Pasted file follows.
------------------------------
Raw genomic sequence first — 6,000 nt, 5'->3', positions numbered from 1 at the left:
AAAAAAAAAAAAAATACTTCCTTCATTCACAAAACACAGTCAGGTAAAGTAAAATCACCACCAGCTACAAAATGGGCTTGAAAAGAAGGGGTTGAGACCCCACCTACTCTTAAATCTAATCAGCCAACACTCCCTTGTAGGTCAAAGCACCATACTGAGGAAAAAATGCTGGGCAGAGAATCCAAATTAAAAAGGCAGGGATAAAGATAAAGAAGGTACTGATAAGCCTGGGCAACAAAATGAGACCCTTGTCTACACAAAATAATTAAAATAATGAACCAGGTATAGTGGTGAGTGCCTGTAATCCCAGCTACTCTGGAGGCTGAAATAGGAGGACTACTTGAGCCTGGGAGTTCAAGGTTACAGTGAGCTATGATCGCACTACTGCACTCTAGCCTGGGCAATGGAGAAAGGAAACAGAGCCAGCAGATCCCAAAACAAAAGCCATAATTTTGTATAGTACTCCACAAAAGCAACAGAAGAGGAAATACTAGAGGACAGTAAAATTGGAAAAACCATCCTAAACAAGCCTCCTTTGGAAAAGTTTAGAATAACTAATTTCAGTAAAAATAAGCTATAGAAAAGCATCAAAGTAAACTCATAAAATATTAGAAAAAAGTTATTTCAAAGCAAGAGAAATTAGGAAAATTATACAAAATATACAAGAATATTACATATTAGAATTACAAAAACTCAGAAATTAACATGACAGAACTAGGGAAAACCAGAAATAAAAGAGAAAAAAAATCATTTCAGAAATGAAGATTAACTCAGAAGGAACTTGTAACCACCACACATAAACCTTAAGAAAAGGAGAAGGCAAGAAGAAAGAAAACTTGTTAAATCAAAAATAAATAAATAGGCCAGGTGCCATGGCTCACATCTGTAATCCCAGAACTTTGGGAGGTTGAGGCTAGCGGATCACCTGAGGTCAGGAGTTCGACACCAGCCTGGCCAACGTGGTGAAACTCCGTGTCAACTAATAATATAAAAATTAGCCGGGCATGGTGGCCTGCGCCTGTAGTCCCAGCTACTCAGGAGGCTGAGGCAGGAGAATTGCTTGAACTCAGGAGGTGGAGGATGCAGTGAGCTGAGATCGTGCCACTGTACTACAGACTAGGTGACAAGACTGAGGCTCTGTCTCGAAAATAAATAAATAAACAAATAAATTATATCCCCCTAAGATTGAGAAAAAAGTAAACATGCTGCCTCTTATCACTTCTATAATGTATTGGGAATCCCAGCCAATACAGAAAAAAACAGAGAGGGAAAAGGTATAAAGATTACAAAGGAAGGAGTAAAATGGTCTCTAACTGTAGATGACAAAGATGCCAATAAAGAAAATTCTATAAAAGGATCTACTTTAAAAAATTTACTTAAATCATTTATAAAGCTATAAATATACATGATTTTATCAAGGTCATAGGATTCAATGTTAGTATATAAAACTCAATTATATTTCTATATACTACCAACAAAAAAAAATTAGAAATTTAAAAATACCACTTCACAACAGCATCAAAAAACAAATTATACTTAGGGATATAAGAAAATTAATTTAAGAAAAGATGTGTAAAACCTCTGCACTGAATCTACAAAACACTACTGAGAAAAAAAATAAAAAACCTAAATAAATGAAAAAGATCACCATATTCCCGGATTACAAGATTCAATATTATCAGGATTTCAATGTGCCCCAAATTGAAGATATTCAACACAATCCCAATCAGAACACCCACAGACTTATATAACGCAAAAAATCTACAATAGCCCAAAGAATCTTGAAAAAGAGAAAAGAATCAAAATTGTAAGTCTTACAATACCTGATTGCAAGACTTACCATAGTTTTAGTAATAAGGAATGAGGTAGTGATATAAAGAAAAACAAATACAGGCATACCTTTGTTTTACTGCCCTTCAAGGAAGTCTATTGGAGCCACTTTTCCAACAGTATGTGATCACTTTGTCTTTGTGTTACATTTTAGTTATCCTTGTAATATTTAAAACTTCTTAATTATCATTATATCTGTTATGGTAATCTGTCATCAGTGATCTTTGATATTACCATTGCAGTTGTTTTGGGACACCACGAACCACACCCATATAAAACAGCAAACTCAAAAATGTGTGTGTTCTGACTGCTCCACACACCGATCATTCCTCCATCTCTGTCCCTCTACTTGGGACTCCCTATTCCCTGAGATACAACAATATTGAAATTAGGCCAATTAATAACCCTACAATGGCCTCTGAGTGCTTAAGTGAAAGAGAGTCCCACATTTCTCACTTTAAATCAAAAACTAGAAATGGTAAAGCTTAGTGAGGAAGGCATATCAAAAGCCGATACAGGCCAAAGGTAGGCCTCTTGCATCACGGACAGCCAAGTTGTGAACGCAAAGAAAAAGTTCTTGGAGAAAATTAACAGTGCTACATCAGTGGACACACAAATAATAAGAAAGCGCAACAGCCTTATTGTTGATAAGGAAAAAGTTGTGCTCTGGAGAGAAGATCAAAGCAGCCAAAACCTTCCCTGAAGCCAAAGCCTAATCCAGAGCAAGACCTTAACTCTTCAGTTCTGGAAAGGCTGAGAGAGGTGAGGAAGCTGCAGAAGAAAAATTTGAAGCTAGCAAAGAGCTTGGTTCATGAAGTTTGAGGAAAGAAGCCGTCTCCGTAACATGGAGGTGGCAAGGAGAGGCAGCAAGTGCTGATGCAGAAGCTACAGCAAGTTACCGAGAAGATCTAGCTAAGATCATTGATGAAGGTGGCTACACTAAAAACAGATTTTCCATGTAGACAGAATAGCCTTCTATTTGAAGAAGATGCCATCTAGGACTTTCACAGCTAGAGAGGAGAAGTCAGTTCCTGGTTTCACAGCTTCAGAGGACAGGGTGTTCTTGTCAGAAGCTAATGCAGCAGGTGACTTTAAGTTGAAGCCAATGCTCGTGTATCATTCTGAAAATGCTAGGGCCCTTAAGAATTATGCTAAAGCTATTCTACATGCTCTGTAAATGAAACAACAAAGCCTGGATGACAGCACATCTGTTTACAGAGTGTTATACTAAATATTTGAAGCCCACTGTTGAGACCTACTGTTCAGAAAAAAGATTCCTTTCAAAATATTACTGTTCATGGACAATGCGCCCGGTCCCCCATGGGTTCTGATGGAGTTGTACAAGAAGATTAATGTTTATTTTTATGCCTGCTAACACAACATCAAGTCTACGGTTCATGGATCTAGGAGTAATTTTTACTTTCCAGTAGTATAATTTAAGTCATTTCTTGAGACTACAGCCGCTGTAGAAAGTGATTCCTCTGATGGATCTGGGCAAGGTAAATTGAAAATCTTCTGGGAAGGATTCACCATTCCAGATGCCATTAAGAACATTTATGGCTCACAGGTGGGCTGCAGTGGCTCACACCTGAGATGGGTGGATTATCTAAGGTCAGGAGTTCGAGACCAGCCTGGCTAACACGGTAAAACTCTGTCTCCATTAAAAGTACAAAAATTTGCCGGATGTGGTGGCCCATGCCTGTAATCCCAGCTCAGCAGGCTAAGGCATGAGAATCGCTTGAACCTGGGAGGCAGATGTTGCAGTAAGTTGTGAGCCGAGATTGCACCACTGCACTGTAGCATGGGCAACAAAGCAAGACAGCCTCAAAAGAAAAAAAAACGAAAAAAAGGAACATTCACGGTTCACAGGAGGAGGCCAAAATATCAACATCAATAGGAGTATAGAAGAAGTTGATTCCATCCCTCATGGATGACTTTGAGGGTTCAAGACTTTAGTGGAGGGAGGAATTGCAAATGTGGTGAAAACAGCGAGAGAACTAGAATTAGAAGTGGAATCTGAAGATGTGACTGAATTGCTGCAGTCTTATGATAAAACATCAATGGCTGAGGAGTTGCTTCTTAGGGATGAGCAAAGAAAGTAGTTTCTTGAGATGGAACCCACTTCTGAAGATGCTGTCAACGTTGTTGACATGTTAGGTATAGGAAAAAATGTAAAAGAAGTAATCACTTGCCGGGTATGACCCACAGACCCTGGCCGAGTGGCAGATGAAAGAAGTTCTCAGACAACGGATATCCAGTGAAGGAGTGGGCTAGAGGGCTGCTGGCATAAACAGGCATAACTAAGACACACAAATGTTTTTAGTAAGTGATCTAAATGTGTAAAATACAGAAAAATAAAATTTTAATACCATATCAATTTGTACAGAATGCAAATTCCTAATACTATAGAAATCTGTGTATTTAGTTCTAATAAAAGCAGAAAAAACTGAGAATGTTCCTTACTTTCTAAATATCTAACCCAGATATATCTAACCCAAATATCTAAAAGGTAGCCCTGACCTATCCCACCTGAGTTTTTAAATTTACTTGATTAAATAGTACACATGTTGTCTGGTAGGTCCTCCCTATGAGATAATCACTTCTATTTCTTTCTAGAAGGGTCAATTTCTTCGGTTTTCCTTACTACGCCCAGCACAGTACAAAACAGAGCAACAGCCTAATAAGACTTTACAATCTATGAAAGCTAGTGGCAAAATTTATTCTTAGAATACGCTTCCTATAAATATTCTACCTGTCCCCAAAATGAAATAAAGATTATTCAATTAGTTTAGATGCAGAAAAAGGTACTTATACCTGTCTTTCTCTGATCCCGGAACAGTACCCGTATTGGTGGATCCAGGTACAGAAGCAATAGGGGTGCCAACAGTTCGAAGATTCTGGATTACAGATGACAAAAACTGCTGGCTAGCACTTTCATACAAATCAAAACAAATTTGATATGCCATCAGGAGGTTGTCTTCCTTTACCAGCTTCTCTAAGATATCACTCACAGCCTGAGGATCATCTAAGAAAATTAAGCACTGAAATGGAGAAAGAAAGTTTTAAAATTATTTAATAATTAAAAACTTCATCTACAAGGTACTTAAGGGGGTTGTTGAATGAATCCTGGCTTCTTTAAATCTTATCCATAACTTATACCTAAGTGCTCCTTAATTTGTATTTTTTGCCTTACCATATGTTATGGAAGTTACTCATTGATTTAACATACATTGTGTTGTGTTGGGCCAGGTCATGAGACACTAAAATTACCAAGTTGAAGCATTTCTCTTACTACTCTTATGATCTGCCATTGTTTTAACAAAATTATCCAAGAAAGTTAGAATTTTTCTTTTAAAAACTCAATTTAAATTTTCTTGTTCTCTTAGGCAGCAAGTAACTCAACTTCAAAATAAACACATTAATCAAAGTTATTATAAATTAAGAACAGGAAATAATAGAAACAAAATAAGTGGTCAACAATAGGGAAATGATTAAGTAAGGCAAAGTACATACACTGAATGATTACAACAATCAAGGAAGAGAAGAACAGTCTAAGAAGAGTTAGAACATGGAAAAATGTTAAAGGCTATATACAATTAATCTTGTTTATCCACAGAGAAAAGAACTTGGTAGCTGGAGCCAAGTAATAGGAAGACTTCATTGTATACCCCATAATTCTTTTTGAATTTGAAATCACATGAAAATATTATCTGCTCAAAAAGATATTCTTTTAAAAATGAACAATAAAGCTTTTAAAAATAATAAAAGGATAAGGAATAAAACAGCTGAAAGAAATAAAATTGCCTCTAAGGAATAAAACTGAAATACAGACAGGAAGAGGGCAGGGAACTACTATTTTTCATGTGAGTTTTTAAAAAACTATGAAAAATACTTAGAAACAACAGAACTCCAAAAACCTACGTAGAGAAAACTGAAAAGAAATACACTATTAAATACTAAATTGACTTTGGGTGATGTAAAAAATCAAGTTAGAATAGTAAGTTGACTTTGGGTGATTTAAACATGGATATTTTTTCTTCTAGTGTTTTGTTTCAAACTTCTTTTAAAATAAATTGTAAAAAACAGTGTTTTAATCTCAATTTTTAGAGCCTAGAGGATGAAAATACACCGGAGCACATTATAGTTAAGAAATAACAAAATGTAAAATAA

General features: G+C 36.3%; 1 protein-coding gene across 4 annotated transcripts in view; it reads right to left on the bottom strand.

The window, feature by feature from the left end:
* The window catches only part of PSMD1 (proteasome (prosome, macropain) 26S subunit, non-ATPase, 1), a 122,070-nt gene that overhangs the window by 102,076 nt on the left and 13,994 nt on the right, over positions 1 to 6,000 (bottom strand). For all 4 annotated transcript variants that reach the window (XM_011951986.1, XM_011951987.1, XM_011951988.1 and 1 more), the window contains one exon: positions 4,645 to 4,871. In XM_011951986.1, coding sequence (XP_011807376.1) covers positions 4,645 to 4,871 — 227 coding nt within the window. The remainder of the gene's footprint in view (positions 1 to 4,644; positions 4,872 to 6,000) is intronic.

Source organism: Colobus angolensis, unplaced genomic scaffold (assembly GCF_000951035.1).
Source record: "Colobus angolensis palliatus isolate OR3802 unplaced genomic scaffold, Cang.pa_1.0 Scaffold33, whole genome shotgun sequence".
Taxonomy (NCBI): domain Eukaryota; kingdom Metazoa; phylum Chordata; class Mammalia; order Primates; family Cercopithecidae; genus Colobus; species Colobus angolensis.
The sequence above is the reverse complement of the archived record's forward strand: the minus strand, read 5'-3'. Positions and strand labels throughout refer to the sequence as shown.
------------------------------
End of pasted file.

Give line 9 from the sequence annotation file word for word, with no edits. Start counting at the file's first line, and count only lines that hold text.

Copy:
The sequence above is the reverse complement of the archived record's forward strand: the minus strand, read 5'-3'. Positions and strand labels throughout refer to the sequence as shown.